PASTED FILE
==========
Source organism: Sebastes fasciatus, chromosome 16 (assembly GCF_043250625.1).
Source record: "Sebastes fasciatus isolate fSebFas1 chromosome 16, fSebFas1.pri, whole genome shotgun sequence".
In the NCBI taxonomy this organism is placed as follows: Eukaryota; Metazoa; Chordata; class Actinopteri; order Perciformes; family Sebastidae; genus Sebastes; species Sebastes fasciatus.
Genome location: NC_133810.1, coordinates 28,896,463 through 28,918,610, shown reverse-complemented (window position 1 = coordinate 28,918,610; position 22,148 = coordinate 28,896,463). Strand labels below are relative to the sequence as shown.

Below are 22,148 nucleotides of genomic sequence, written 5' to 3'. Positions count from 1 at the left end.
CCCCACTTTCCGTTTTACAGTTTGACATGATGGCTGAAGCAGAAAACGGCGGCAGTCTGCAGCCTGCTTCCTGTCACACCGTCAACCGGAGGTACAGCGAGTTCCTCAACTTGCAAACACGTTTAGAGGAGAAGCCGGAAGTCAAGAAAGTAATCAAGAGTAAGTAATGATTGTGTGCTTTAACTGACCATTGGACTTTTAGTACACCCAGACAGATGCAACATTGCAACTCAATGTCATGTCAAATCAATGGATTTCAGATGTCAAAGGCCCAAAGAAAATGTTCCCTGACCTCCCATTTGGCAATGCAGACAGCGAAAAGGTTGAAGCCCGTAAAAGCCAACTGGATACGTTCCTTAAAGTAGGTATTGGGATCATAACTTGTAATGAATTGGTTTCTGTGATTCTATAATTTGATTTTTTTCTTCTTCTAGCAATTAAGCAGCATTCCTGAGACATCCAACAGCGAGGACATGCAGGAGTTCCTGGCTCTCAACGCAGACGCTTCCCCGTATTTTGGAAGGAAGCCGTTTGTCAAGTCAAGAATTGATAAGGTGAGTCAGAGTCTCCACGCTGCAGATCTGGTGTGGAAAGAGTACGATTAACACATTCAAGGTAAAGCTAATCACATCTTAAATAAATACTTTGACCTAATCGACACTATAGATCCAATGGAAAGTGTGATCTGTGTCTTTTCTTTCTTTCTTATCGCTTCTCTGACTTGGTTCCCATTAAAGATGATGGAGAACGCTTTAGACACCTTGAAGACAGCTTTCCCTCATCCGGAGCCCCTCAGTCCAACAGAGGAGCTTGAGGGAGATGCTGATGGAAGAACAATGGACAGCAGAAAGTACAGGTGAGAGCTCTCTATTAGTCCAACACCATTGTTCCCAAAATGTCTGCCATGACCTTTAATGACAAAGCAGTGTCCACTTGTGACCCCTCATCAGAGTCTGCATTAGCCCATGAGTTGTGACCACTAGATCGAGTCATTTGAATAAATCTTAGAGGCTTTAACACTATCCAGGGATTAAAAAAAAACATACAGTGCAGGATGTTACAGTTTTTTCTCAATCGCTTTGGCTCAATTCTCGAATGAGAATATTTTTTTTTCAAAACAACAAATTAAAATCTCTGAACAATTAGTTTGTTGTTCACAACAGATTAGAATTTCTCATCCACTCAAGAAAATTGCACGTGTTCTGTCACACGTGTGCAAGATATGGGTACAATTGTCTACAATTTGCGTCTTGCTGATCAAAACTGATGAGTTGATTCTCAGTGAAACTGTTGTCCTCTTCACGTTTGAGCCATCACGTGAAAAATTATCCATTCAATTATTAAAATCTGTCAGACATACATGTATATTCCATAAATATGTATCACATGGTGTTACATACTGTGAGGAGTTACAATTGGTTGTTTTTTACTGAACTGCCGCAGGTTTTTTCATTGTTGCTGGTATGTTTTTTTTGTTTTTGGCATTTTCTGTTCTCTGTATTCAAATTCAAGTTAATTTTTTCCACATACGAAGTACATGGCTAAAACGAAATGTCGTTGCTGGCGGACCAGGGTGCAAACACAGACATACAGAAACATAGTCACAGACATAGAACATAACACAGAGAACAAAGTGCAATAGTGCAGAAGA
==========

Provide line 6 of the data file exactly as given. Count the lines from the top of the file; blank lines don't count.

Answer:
CCCCACTTTCCGTTTTACAGTTTGACATGATGGCTGAAGCAGAAAACGGCGGCAGTCTGCAGCCTGCTTCCTGTCACACCGTCAACCGGAGGTACAGCGAGTTCCTCAACTTGCAAACACGTTTAGAGGAGAAGCCGGAAGTCAAGAAAGTAATCAAGAGTAAGTAATGATTGTGTGCTTTAACTGACCATTGGACTTTTAGTACACCCAGACAGATGCAACATTGCAACTCAATGTCATGTCAAATCAATGGATTTCAGATGTCAAAGGCCCAAAGAAAATGTTCCCTGACCTCCCATTTGGCAATGCAGACAGCGAAAAGGTTGAAGCCCGTAAAAGCCAACTGGATACGTTCCTTAAAGTAGGTATTGGGATCATAACTTGTAATGAATTGGTTTCTGTGATTCTATAATTTGATTTTTTTCTTCTTCTAGCAATTAAGCAGCATTCCTGAGACATCCAACAGCGAGGACATGCAGGAGTTCCTGGCTCTCAACGCAGACGCTTCCCCGTATTTTGGAAGGAAGCCGTTTGTCAAGTCAAGAATTGATAAGGTGAGTCAGAGTCTCCACGCTGCAGATCTGGTGTGGAAAGAGTACGATTAACACATTCAAGGTAAAGCTAATCACATCTTAAATAAATACTTTGACCTAATCGACACTATAGATCCAATGGAAAGTGTGATCTGTGTCTTTTCTTTCTTTCTTATCGCTTCTCTGACTTGGTTCCCATTAAAGATGATGGAGAACGCTTTAGACACCTTGAAGACAGCTTTCCCTCATCCGGAGCCCCTCAGTCCAACAGAGGAGCTTGAGGGAGATGCTGATGGAAGAACAATGGACAGCAGAAAGTACAGGTGAGAGCTCTCTATTAGTCCAACACCATTGTTCCCAAAATGTCTGCCATGACCTTTAATGACAAAGCAGTGTCCACTTGTGACCCCTCATCAGAGTCTGCATTAGCCCATGAGTTGTGACCACTAGATCGAGTCATTTGAATAAATCTTAGAGGCTTTAACACTATCCAGGGATTAAAAAAAAACATACAGTGCAGGATGTTACAGTTTTTTCTCAATCGCTTTGGCTCAATTCTCGAATGAGAATATTTTTTTTTCAAAACAACAAATTAAAATCTCTGAACAATTAGTTTGTTGTTCACAACAGATTAGAATTTCTCATCCACTCAAGAAAATTGCACGTGTTCTGTCACACGTGTGCAAGATATGGGTACAATTGTCTACAATTTGCGTCTTGCTGATCAAAACTGATGAGTTGATTCTCAGTGAAACTGTTGTCCTCTTCACGTTTGAGCCATCACGTGAAAAATTATCCATTCAATTATTAAAATCTGTCAGACATACATGTATATTCCATAAATATGTATCACATGGTGTTACATACTGTGAGGAGTTACAATTGGTTGTTTTTTACTGAACTGCCGCAGGTTTTTTCATTGTTGCTGGTATGTTTTTTTTGTTTTTGGCATTTTCTGTTCTCTGTATTCAAATTCAAGTTAATTTTTTCCACATACGAAGTACATGGCTAAAACGAAATGTCGTTGCTGGCGGACCAGGGTGCAAACACAGACATACAGAAACATAGTCACAGACATAGAACATAACACAGAGAACAAAGTGCAATAGTGCAGAAGA